the Hotel Era

Earlier in the 1800's, land speculators had invested in land in the Maryland countryside in hopes of subdividing and promoting it. In the mid-1880's land boom, the idea resurfaced.

A group of men led by Seymour Tullock formed the Forest Glen Improvement Company, and acquired a portion of the Highlands tract from Alfred Ray. Their plan was to build a resort hotel that would attract people from Washington during the muggiest months of the summer to a cooler and less humid spot. Once they were enjoying the hotel and its surroundings, they would be shown lots in the adjacent neighborhood of Forest Glen Park (which was also developed by the Company). Tullock built a grand house, which he called Braemar, as a summer home for himself and his family. Braemar was supposed to be a model home (although nothing that grand was ever built in the neighborhood again).

They picked an up-and-coming young architect to design the hotel. T.F. Schneider was only 27 years old at the time, but he had already designed the Cairo Hotel and some row houses in D.C. The Inn opened on June 1, 1887.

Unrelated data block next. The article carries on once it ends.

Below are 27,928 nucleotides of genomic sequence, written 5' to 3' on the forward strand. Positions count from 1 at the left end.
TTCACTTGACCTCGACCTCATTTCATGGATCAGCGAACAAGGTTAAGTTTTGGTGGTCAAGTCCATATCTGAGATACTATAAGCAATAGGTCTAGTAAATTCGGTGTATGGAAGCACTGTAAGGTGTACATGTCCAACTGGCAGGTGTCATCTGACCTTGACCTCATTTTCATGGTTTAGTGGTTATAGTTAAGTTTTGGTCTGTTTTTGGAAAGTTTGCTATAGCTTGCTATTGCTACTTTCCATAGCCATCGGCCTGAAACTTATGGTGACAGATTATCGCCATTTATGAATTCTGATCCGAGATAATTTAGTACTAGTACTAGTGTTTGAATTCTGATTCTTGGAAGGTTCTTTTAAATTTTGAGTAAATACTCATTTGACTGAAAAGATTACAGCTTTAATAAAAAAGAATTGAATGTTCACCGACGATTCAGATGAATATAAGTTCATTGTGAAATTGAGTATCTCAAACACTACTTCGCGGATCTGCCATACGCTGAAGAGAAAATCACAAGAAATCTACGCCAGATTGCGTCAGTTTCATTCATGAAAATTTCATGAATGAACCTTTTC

the Forest Inn as originally built

The venture was not a success. It was too hard to get to from D.C., and those who boarded a train to escape the Washington summers kept going to points further west in Maryland. Finally, the real estate boom began to subside, and there was a stock market crash. The promoters had one last change of plan to keep the venture afloat -- they turned it into a casino, with gambling and bars. They installed a boiler to give year-round comfort. All that still did not stimulate business enough.

By chance, T.F. Schneider and his new wife, Mary, ran into John and Vesta Cassedy on a steamship from Norfolk to D.C. Mary Osborne Beach had been a student at Lasell Seminary before she was married, and knew the Cassedys from there. As they talked, the Cassedys shared their vision of establishing a new girls' school in a suburban location. Schneider talked about the Inn he had developed and the troubles it was having. They vowed to keep in touch.


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This page was last maintained on 05/21/98.